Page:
When the tree went up in the lobby, I thought long but not so hard. I plucked that little white cutout angel with the name Brianna, age five on one side and her wish list with sizes on the other from the tree.
I sent a note along with my Christmas cards that year telling the family of my decision. I explained that as we are all grown, there’s nothing I could buy them that they don’t already have or that they couldn't’t buy for themselves. With the exception of my daughter, they all would get a large tin of my special recipe healthy oatmeal cookies that they love.
I took my extra $125 shopping for my angel. I hadn’t had so much fun shopping at Christmas since my daughter was young. She was 30 then.
I bought the necessaries first - the requested undies and socks, and found the one learning toy requested and added a doll just because. Then I looked for the perfect outfit. I already had the high-top suede boots with a pink rose on the ankles, to go with the tiny pink-rose-strewn black cords and top, when I saw those Dorothy red shoes. I had to have them for my angel, and never mind the budget. If they had had my size, I’d have bought a pair for me, too. They were shiny ruby red patent Mary Janes – “…Oh my…”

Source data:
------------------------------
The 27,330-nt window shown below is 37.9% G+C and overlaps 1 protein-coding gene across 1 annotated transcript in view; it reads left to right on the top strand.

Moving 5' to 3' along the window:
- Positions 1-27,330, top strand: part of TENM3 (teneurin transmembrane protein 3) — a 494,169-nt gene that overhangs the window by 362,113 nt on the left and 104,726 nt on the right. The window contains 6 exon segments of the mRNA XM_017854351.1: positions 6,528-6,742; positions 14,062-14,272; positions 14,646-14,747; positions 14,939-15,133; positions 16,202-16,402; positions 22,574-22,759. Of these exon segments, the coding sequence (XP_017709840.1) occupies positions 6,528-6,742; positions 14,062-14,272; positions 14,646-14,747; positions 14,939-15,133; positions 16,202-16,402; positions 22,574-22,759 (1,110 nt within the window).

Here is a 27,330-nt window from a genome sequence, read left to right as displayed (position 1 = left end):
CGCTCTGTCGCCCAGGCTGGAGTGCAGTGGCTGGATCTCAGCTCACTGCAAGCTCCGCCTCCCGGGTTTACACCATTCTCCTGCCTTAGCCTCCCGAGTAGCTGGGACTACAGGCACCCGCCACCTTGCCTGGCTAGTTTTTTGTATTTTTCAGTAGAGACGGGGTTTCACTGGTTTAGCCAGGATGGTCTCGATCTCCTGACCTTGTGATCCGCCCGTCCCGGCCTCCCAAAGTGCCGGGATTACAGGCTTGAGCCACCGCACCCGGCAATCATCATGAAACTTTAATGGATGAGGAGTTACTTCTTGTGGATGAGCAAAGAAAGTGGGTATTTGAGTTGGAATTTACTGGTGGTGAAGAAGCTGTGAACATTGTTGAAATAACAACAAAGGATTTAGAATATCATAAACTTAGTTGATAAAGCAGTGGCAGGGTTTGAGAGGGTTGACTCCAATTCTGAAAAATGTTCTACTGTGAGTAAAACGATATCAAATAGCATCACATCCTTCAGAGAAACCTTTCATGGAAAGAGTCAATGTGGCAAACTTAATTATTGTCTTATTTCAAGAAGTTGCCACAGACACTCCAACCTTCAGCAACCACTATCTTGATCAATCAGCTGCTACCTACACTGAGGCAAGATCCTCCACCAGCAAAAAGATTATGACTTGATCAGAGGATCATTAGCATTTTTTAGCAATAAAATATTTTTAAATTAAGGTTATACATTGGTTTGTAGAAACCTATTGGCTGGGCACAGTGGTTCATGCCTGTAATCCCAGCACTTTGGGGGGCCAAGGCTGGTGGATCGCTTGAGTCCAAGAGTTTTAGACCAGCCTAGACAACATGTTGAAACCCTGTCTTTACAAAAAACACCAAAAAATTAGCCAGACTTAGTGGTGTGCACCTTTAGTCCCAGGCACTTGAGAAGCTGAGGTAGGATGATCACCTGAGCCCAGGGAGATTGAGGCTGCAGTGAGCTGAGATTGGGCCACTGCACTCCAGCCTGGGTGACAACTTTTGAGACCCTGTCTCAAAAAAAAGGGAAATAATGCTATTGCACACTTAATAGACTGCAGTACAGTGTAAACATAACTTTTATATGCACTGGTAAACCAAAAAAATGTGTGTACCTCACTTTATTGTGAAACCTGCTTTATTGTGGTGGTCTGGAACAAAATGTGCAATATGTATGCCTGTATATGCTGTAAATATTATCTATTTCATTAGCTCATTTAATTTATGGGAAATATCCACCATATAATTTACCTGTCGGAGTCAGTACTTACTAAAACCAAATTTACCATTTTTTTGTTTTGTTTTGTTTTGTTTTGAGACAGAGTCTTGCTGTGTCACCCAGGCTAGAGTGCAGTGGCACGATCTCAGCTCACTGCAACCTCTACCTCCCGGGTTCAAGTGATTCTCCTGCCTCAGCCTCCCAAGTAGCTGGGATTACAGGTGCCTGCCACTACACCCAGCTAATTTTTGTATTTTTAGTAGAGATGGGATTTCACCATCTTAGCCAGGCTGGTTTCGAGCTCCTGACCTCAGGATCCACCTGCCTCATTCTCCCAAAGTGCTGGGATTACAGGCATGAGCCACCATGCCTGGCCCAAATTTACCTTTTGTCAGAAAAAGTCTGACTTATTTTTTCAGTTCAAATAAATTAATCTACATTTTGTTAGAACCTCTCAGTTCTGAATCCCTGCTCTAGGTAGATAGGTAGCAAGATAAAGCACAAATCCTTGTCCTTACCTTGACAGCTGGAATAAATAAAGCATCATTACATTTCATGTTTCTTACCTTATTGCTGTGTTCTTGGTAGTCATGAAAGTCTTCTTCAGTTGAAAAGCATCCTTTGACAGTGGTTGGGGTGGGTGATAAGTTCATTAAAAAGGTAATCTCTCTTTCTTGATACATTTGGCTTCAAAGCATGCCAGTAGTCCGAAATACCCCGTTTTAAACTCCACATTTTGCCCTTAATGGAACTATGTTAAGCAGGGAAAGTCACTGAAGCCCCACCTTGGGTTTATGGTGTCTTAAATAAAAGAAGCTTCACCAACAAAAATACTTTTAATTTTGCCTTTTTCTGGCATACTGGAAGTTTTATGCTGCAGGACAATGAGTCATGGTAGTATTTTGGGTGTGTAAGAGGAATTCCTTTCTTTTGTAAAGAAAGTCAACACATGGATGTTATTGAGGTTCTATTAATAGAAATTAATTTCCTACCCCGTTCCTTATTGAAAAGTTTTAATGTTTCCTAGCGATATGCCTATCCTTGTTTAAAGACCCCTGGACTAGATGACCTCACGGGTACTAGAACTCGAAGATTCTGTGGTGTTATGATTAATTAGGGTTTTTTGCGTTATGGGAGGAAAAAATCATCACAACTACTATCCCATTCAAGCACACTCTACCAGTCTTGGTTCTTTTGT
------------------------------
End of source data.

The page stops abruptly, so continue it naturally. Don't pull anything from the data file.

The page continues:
My camera was broken, so I have no pictures of all the tiny treasures I wrapped the next morning at work. I put them all in a large Parisian’s shopping bag with a ribbon and Briana’s name attached. I was not alone in my giving. Working on the 18th floor that year, I watched as RH and other executives and their assistants went shopping for all the unclaimed angels on the tree and brought in bicycles, tricycles, dolls and more to make sure every angel on our tree had something under their tree that year.
Smiles and laughter were everywhere amid the bustle to get all the presents wrapped and bows tied in time for the Salvation Army pick-up day. People cheerfully came in early, skipped lunches, stayed late, and dug deeper into not-so-deep pockets to get it done along with all their regular work.
It is not the things we give that matter; they are transient. Deepak Chopra said, “…and in our willingness to give that which we seek, we keep the abundance of the universe circulating in our lives.” I hope that my Christmas angel, wherever she is today, has as fond a memory of that Christmas as I do, and the abundance of the universe circulating in her life as it is in mine.